In the centre of this photograph is a sign that says LADIES. You’d be forgiven for thinking this was the way to the toilets. But you’d be wrong. The sign marks the entrance to the Ladies Room. Oyster bars, otherwise known as Oyster Saloons, Oyster ‘Parlors’, and Oyster Palaces, thrived when oysters were cheap and plentiful. Many saloons were beside hotels or in hotel buildings, although they were not licensed. The Greek migrants who dominated this industry were faced with a choice when pollution and disease decimated oyster beds during the early 1900s: shut up shop and go back to Greece, or reinvent the oyster saloon.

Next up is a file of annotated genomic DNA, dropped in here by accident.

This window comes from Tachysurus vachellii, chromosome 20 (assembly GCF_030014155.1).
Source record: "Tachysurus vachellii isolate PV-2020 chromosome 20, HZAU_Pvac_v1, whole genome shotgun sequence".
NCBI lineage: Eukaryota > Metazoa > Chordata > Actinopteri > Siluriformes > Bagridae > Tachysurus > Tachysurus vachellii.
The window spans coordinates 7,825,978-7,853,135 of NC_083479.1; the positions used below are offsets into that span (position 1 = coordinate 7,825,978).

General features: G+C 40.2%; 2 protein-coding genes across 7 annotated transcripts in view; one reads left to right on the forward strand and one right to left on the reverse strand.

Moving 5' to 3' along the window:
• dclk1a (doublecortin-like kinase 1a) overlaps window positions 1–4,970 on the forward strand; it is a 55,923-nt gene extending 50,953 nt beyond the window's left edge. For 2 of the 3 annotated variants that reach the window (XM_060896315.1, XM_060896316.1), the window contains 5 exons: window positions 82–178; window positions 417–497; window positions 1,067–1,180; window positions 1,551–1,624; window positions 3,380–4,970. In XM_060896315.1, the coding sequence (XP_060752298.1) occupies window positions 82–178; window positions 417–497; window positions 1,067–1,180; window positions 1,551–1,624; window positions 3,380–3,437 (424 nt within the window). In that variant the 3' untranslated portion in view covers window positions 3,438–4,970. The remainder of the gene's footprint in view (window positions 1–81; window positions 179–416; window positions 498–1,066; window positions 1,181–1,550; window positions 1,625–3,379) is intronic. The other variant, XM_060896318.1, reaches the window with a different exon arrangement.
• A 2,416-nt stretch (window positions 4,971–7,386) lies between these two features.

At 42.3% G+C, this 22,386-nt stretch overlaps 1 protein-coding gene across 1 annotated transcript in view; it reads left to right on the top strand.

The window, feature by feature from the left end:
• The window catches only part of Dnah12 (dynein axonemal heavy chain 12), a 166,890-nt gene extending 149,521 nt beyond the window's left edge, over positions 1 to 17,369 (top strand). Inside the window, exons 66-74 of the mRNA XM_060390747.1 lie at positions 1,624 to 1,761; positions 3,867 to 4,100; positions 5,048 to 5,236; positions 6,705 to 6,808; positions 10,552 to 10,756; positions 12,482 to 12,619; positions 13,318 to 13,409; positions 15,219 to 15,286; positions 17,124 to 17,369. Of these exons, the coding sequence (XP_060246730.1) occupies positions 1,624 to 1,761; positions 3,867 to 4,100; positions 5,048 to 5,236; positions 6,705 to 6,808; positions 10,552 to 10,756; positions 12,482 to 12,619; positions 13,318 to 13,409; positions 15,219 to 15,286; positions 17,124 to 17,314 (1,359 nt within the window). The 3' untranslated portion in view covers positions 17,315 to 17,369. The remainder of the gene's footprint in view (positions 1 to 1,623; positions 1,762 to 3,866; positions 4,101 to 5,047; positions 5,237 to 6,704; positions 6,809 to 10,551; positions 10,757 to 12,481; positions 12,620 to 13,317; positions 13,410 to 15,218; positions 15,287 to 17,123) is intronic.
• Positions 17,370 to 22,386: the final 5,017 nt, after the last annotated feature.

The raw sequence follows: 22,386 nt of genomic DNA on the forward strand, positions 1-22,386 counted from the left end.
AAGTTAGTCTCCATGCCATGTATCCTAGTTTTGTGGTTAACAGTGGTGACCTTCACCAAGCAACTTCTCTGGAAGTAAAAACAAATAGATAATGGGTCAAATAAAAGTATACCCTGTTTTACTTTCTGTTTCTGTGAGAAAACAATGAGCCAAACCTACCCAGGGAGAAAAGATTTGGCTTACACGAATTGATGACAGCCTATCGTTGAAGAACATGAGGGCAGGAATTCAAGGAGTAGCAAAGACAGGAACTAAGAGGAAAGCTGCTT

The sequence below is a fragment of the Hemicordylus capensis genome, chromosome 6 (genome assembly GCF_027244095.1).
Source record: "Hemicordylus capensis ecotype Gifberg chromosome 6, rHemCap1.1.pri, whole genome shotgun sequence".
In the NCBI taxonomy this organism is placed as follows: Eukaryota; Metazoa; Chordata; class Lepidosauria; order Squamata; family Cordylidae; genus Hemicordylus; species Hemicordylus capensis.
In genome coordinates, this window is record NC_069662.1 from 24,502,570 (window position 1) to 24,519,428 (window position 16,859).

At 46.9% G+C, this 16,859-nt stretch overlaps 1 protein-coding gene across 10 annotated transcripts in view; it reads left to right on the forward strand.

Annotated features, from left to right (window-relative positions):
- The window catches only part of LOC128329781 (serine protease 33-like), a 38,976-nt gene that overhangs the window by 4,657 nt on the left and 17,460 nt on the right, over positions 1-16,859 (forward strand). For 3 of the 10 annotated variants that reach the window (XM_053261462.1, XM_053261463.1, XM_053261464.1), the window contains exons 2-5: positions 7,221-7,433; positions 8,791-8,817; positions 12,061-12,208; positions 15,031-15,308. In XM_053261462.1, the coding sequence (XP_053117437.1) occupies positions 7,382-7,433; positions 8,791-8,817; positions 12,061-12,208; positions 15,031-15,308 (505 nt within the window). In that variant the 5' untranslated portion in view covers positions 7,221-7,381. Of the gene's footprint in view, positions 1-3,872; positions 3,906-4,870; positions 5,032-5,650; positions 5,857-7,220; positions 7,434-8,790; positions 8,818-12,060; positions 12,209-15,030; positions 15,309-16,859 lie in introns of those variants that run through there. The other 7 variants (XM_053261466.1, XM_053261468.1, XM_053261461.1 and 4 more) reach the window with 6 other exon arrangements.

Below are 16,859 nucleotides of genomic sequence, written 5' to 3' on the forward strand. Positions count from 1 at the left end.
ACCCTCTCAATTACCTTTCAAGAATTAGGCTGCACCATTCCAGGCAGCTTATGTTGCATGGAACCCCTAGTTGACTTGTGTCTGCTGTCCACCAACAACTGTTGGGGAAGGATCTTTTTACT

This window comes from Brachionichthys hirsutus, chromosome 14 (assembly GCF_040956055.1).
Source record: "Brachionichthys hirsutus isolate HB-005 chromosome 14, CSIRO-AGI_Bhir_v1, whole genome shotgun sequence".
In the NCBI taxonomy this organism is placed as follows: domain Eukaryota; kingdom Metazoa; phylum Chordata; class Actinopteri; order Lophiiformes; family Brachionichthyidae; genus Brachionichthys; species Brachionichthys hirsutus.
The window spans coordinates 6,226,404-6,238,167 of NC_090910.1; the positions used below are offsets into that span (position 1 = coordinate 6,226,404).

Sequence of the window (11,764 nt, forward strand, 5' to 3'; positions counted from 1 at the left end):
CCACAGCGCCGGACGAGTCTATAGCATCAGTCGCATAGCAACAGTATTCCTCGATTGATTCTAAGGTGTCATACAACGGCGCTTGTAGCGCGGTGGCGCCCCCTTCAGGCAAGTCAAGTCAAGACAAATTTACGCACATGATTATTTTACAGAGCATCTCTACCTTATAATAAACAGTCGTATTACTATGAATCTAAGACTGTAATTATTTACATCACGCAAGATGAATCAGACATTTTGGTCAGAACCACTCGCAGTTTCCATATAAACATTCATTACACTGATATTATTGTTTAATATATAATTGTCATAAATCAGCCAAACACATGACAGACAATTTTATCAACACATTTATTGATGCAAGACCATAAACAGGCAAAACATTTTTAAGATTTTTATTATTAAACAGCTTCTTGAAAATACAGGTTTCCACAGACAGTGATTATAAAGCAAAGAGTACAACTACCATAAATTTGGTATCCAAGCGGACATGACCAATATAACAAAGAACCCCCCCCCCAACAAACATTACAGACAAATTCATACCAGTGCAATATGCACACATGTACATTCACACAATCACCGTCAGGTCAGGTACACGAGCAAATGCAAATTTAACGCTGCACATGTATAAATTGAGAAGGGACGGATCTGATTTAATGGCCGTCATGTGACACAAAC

The Ladies Room
The Ladies Room was a crucial part of this makeover. Only ladies and those accompanied by ladies could use the Ladies Room. Proprietors expanded the menu and began employing local girls. And the word cafe rather than saloon came into use. The blokey, pub-like atmosphere of the saloon gave way to that of a family venue. By the 1920s, the shop pictured, which was on Elderslie Street in Winton, was an ‘American Bar’. This meant that brothers George and James Andronicus had installed a soda fountain and were serving the latest American drinks. Refreshing in the outback heat.
The Greek cafe was also where we bought our confectionery. At the Golden Gate Cafe and American Bar, chocolate tins had their own showcase, while glass jars filled with lollies lined counters and shelves on the wall. Humbugs, liquorice allsorts, caramels, lollies of every shape and colour glistening in the afternoon sunlight.
My thanks to Katie Andronicus for sharing this photograph of her father and her uncle.